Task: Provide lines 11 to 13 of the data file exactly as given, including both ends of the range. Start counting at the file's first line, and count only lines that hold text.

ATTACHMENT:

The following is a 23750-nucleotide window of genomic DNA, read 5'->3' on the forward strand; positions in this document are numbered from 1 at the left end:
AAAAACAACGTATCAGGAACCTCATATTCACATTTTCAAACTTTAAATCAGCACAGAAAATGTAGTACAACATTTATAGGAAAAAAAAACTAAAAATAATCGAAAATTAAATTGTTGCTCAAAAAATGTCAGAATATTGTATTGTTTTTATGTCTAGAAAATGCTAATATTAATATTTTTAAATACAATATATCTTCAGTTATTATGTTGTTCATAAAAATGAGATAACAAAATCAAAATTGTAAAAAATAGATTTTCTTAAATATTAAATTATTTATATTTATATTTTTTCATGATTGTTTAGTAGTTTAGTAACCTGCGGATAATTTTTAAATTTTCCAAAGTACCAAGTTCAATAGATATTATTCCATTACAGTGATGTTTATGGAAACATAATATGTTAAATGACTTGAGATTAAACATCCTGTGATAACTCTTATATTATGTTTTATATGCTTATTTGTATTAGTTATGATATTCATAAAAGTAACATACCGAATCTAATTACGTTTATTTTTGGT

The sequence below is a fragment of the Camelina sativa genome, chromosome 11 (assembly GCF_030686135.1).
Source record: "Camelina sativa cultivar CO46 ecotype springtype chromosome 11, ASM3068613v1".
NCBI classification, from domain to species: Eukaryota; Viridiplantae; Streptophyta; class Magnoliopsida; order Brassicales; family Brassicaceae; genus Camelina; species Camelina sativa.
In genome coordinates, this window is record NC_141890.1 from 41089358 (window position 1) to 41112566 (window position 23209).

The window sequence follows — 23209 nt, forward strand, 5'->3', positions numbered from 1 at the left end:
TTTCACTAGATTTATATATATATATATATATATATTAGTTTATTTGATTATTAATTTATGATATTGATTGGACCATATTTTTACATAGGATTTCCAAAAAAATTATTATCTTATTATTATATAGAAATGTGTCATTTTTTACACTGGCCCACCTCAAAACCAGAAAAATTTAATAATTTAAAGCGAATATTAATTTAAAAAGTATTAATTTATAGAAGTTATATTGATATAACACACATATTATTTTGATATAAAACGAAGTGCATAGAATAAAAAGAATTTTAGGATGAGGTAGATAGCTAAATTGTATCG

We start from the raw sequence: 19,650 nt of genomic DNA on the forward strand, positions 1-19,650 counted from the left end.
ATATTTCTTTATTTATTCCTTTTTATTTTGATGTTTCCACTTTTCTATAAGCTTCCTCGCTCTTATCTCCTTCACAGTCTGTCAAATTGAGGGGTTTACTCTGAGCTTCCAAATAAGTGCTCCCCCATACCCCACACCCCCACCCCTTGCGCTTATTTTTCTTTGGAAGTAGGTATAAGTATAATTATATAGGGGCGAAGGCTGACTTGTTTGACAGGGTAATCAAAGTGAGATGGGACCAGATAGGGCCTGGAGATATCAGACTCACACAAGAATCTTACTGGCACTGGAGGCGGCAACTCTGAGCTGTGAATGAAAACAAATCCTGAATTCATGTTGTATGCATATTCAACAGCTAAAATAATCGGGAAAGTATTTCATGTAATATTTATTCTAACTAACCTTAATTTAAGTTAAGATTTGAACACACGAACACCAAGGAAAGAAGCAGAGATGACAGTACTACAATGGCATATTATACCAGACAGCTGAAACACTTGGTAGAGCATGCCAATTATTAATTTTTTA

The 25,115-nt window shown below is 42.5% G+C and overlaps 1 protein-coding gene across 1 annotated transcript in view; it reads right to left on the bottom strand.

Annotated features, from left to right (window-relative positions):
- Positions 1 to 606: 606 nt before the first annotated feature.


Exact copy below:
The 25,115-nt window shown below is 42.5% G+C and overlaps 1 protein-coding gene across 1 annotated transcript in view; it reads right to left on the bottom strand.

Annotated features, from left to right (window-relative positions):
- Positions 1 to 606: 606 nt before the first annotated feature.